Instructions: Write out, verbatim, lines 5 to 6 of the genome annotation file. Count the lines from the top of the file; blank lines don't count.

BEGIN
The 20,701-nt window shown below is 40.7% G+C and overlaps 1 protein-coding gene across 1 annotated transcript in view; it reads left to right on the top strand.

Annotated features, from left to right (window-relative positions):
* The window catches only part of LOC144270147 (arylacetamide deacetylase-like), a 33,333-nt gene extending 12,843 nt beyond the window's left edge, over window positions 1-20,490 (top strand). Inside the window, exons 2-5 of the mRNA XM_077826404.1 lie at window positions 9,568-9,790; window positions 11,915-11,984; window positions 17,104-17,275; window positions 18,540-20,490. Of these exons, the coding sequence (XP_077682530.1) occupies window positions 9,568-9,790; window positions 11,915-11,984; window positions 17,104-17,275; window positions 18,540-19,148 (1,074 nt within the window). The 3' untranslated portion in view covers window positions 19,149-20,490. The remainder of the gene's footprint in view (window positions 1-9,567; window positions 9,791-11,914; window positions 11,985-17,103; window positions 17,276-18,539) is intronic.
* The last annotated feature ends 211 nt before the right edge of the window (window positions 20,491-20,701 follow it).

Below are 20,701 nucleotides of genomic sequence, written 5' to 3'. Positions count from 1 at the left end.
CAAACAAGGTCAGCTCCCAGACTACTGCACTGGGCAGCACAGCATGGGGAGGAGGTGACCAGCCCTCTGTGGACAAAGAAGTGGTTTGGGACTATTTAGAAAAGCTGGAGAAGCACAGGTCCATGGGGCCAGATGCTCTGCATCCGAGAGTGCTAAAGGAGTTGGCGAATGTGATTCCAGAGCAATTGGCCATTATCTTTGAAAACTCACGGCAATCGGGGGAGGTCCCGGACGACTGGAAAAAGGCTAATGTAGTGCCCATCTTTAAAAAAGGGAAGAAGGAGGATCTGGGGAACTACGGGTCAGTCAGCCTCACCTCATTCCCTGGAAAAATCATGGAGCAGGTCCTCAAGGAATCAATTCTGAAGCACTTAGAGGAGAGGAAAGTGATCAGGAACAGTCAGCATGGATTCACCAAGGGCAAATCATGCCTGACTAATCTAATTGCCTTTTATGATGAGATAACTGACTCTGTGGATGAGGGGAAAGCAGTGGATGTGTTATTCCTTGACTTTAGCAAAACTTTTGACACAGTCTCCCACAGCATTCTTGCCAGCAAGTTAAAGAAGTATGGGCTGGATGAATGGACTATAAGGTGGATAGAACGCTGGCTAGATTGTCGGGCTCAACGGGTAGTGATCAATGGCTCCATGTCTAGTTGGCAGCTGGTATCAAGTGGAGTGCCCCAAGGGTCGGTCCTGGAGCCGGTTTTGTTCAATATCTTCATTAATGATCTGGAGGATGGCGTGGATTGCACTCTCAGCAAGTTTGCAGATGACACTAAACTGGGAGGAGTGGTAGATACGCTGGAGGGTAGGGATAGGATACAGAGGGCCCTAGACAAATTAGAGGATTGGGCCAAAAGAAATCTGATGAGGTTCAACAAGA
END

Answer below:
Below are 20,701 nucleotides of genomic sequence, written 5' to 3'. Positions count from 1 at the left end.
CAAACAAGGTCAGCTCCCAGACTACTGCACTGGGCAGCACAGCATGGGGAGGAGGTGACCAGCCCTCTGTGGACAAAGAAGTGGTTTGGGACTATTTAGAAAAGCTGGAGAAGCACAGGTCCATGGGGCCAGATGCTCTGCATCCGAGAGTGCTAAAGGAGTTGGCGAATGTGATTCCAGAGCAATTGGCCATTATCTTTGAAAACTCACGGCAATCGGGGGAGGTCCCGGACGACTGGAAAAAGGCTAATGTAGTGCCCATCTTTAAAAAAGGGAAGAAGGAGGATCTGGGGAACTACGGGTCAGTCAGCCTCACCTCATTCCCTGGAAAAATCATGGAGCAGGTCCTCAAGGAATCAATTCTGAAGCACTTAGAGGAGAGGAAAGTGATCAGGAACAGTCAGCATGGATTCACCAAGGGCAAATCATGCCTGACTAATCTAATTGCCTTTTATGATGAGATAACTGACTCTGTGGATGAGGGGAAAGCAGTGGATGTGTTATTCCTTGACTTTAGCAAAACTTTTGACACAGTCTCCCACAGCATTCTTGCCAGCAAGTTAAAGAAGTATGGGCTGGATGAATGGACTATAAGGTGGATAGAACGCTGGCTAGATTGTCGGGCTCAACGGGTAGTGATCAATGGCTCCATGTCTAGTTGGCAGCTGGTATCAAGTGGAGTGCCCCAAGGGTCGGTCCTGGAGCCGGTTTTGTTCAATATCTTCATTAATGATCTGGAGGATGGCGTGGATTGCACTCTCAGCAAGTTTGCAGATGACACTAAACTGGGAGGAGTGGTAGATACGCTGGAGGGTAGGGATAGGATACAGAGGGCCCTAGACAAATTAGAGGATTGGGCCAAAAGAAATCTGATGAGGTTCAACAAGA